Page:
The lunatic is on the grass.
    The lunatic is on the grass.
    Remembering games and daisy chains and laughs.
    Got to keep the loonies on the path.

    The lunatic is in the hall.
    The lunatics are in my hall.
    The paper holds their folded faces to the floor
    And every day the paper boy brings more.

    And if the dam breaks open many years too soon
    And if there is no room upon the hill
    And if your head explodes with dark forebodings too
    I’ll see you on the dark side of the moon.

    The lunatic is in my head.
    The lunatic is in my head
    You raise the blade, you make the change
    You re-arrange me ’til I’m sane.
    You lock the door
    And throw away the key
    There’s someone in my head but it’s not me.

    And if the cloud bursts, thunder in your ear
    You shout and no one seems to hear.
    And if the band you’re in starts playing different tunes
    I’ll see you on the dark side of the moon.

    “I can’t think of anything to say except…
    I think it’s marvelous! HaHaHa!”

    Okay, now I’ve got to go listen to that album again…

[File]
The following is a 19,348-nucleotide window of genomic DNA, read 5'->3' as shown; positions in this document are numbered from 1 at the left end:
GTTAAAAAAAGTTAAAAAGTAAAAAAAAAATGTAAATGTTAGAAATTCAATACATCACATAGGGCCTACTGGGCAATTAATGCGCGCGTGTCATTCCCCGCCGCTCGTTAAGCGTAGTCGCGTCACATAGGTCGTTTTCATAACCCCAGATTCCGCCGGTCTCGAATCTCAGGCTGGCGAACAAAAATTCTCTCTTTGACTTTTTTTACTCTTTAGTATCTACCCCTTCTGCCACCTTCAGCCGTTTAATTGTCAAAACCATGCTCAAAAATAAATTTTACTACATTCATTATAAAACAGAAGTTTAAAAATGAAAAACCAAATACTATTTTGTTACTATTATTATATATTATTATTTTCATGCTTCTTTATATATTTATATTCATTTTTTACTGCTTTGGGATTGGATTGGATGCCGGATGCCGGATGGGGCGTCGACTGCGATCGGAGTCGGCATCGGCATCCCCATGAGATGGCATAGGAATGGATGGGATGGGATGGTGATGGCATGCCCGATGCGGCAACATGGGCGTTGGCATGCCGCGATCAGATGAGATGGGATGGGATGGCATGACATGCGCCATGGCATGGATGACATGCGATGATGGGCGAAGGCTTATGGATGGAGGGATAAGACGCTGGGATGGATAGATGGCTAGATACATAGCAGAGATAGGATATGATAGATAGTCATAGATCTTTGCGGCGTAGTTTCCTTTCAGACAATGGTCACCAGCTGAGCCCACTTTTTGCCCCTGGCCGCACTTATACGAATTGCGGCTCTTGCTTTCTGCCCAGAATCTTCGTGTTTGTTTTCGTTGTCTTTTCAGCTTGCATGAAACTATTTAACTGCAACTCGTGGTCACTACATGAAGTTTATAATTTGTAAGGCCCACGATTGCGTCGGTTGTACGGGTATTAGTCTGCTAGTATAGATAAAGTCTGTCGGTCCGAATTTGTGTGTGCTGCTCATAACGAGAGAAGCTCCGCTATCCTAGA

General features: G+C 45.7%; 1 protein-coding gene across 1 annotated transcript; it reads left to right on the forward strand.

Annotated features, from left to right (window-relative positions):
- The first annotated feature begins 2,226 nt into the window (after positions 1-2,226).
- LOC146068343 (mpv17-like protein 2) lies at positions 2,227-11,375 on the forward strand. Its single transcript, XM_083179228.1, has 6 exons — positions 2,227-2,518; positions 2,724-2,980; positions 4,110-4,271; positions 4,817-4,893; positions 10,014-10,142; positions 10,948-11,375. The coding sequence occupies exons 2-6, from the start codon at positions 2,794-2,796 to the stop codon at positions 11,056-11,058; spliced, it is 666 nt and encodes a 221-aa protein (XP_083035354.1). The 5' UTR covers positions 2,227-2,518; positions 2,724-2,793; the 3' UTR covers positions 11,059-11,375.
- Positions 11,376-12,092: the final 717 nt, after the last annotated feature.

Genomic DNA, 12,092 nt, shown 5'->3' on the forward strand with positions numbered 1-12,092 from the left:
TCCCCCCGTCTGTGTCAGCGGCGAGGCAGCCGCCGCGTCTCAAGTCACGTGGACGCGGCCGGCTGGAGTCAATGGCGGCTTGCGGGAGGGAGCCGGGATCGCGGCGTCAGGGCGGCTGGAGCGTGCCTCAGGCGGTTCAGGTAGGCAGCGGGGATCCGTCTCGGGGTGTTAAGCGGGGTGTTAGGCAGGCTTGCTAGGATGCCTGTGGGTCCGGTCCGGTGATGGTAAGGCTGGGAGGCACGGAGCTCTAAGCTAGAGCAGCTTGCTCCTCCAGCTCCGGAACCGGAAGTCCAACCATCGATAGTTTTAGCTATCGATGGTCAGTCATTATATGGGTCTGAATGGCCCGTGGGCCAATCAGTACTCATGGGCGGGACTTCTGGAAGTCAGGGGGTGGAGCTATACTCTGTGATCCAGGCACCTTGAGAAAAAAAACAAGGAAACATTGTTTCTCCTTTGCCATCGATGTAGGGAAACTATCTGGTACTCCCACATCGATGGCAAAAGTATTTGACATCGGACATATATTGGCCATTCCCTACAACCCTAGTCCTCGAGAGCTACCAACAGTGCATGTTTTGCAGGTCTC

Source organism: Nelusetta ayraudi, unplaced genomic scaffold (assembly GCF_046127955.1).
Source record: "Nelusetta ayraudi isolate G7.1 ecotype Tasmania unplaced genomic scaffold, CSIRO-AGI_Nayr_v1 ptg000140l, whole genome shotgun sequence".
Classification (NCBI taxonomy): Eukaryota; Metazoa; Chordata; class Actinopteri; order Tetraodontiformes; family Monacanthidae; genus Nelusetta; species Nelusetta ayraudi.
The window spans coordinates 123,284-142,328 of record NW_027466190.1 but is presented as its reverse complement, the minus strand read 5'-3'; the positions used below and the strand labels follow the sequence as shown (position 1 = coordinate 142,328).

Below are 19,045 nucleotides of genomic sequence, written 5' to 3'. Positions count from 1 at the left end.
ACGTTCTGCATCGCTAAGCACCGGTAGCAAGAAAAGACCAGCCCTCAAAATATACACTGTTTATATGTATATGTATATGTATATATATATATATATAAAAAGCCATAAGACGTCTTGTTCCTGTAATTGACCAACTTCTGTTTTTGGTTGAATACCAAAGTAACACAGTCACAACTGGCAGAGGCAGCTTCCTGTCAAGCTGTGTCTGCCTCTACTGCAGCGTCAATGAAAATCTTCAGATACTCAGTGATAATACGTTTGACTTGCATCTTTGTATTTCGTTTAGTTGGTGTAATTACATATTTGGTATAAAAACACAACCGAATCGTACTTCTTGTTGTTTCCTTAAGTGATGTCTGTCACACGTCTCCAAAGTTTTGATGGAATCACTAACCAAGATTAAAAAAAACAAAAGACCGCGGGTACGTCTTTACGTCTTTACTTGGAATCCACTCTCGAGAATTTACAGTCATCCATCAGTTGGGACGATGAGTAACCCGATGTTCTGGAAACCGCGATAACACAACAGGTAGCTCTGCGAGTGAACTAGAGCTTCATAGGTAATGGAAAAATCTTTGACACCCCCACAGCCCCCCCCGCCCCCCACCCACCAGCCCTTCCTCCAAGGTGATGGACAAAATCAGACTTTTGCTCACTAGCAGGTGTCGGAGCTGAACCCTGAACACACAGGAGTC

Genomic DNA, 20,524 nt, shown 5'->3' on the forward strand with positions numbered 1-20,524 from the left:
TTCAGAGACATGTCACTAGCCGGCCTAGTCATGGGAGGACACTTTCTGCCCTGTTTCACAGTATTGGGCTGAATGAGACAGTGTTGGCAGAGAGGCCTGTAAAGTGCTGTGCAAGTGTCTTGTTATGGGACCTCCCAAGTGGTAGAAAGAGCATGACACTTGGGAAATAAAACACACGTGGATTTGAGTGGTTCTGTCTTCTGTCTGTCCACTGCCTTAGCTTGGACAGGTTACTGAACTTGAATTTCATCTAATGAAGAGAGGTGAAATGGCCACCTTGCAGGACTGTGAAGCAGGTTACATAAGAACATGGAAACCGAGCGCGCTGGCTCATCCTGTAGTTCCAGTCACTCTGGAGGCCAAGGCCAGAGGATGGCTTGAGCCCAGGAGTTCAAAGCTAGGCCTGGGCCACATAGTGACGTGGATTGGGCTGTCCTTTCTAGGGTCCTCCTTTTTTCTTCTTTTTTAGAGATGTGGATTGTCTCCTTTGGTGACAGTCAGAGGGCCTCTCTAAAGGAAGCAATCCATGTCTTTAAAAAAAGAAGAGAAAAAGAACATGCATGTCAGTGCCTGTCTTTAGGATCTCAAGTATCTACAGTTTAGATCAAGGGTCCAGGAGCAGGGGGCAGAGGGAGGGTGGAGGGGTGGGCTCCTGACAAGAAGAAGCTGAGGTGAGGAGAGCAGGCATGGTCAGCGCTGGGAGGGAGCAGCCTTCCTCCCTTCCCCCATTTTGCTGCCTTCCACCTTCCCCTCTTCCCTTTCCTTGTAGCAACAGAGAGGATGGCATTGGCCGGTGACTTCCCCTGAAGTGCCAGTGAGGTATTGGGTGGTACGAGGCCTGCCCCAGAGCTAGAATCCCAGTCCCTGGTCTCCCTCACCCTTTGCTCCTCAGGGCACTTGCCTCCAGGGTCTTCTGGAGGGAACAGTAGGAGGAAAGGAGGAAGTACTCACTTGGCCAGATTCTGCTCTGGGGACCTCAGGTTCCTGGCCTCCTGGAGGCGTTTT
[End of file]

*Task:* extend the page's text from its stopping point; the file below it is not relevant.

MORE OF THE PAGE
Thanks for the interesting post, Amanda!

  7. One thing that unnerved me about that song “Shine On You Crazy Diamond”, was it sounded like a memorial song, not a song for someone who was still alive. But he was still alive back then, and lived a couple decades more even.

  8. bullet: Thanks for the comment you left at my telethon post — you might have seen that someone replied to you there.

    Evonne: whenever your words return to you, I’ll look forward to your reactions!

  9. It seems to me that the song is not a memorial to the actual person, but to their friendship and collaboration. And maybe not so much a memorial as a bon-voyage for the next phase of his life. The song always struck me as positive, though bittersweet.

  10. Philip: (Sorry, my spam filters tried to mark your comment as spam for some reason, so it took searching through my spamtrap to get it out of there and posted.)

    Very few people who go through that experience retain a horror of wheelchairs for more than a short period of time (a couple years maximum, is what I’ve heard), if they experience one at all. Their attitude towards using a wheelchair varies based on personality factors and often on how much prejudice and pity they felt for chair users before that time. But it almost always rather rapidly attains the status of possible inconvenience at worst, rather than tragic circumstance, and if they view anything as traumatic in the end it is not likely to be about the way their body works.

    However, they are incredibly likely to lose many of their friends (who are too overcome by pity and confusion to feel they can understand them anymore, and thus avoid them, since pity inevitably puts someone on a higher level than another, and it’s hard to have friendships in such unequal situations), to experience other people’s pity as one of the main inconveniences of being disabled, etc.